The reaction thrust on a valve is the force acting on it in the opposite direction of the fluid it expels. The fluid forces outward, and the thrust on the valve is the consequent reaction force. The thrust's size depends on momentum of the fluid, to which its temperature, specific heat capacity and molecular mass contribute. The thrust also depends on the fluid's static pressure, which derives from the dimensions of the valve and the pipe.

Convert the fluid's temperature from degrees Fahrenheit to Rankine, an absolute scale, by adding 459.67. If, for instance, the fluid is at 120 degrees Fahrenheit: 120 + 459.67 = 579.67 degrees Rankine.

Multiply the result by the ratio between the fluid's heat capacities at constant pressure and constant volume. When the ratio, for instance, equals 1.3: 579.67 x 1.3 = 753.6.

Add 1 to the ratio from Step 2: 1.3 + 1 = 2.3.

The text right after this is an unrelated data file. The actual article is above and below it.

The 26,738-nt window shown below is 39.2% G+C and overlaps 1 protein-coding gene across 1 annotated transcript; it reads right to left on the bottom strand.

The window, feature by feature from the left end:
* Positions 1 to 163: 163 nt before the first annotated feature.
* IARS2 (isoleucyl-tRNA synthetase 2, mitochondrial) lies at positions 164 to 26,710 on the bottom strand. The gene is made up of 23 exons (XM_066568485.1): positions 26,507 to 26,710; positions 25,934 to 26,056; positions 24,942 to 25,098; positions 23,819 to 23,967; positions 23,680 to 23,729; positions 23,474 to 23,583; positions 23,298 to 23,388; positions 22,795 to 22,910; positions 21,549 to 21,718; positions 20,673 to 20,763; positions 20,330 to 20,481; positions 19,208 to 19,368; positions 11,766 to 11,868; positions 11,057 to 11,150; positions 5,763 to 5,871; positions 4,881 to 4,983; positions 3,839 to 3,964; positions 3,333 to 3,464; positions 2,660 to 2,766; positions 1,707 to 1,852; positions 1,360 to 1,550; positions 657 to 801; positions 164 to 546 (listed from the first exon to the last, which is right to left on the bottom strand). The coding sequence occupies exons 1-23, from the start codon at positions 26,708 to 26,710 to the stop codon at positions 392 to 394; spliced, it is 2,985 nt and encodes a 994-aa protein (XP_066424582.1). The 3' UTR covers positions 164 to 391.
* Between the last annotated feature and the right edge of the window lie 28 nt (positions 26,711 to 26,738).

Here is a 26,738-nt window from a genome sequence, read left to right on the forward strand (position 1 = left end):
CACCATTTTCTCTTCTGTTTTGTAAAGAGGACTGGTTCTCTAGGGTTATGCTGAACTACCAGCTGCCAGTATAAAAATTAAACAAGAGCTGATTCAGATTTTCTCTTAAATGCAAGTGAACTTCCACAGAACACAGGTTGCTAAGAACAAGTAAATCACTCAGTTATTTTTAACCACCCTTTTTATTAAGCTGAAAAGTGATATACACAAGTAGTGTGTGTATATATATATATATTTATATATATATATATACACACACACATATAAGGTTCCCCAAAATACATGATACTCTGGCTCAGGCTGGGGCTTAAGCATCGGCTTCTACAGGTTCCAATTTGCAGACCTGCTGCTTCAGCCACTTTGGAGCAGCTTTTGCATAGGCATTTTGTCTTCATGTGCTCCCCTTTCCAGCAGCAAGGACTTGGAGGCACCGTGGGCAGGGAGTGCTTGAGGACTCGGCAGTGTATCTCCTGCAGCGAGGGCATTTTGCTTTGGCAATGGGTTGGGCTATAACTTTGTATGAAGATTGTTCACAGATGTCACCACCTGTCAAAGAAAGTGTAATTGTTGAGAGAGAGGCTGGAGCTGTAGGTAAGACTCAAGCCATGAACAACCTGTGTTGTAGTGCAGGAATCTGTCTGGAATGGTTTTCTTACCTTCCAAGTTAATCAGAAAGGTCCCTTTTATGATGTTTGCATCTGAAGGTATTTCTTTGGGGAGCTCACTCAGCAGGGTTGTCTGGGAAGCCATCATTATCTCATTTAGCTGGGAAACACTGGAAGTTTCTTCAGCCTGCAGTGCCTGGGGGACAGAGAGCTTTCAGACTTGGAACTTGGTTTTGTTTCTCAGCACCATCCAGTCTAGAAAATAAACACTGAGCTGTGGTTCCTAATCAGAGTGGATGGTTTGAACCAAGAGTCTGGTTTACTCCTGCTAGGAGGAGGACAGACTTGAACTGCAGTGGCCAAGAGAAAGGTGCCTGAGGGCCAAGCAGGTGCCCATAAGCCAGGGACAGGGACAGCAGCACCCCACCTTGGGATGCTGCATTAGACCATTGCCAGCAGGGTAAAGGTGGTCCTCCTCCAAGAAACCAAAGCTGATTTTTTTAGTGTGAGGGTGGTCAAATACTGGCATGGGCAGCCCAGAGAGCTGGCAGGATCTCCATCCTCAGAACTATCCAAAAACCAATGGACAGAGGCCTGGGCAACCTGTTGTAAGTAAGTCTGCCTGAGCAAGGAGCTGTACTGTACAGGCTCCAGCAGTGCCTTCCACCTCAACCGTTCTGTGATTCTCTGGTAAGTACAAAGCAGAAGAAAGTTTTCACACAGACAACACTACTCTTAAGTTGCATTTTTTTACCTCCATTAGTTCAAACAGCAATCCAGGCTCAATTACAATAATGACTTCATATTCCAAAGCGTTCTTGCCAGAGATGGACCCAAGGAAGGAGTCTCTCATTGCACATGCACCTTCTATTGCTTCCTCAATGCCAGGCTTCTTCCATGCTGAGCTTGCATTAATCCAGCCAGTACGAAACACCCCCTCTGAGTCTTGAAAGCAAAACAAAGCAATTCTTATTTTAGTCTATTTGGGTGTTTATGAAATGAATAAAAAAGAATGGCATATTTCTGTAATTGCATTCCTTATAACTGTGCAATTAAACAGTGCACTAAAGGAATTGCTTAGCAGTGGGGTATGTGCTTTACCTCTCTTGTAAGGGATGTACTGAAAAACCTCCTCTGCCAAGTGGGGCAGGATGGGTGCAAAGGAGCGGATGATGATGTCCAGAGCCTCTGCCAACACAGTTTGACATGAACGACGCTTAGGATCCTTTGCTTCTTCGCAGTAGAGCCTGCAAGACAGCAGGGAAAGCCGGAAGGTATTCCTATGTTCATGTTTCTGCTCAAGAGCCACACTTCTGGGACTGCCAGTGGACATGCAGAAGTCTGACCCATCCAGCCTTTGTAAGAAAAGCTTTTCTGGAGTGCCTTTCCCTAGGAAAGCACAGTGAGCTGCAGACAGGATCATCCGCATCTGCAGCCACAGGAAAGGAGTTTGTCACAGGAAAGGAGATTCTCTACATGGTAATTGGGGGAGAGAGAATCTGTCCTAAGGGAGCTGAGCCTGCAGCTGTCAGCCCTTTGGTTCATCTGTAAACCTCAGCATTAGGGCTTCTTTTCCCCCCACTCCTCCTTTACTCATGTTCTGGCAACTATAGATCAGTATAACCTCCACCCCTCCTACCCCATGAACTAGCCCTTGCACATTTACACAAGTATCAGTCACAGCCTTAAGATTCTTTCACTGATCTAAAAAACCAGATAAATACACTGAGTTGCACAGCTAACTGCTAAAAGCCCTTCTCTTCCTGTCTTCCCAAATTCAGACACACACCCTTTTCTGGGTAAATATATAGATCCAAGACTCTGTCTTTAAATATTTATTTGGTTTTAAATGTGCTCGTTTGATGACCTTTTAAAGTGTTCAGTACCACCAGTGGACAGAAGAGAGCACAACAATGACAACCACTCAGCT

Multiply the result by the the fluid's molecular mass, measured in pounds per mole. If its molecular mass equals 40: 2.3 x 40 = 92.

Divide the result from Step 2 by the result from Step 4: 753.6 / 92 = 8.19.

Find the square root of your answer: 8.19 ^ 0.5 = 2.86.

Multiply by the fluid's flow rate, in terms of pounds per hour. With a flow rate, for instance, of 15,000 pounds per hour: 2.86 x 15,000 = 42,900.

Divide by 366, a conversion constant: 42,900 / 366 = 117.2.

Multiply the static pressure at the discharge point, measured in pounds per square inch, by the discharge area, measured in square inches. With a static pressure, for instance, of 16 pounds per square inch and a discharge area or 5 square inches: 16 x 5 = 80.

Add the results from the previous two Steps: 117.2 + 80 = 197.2 pounds of reaction thrust.
Related Searches
References
 "Ludwig's Applied Process Design for Chemical and Petrochemical Plants"; A. Kayode Coker; 2007
 "Lee's Loss Prevention in the Process Industries"; Sam Mannan; 2005
 Photo Credit valve image by askthegeek from Fotolia.com
Resources
 "CASTI Guidebook to ASME"; Glynn E. Woods, Roy B. Baguley; 2000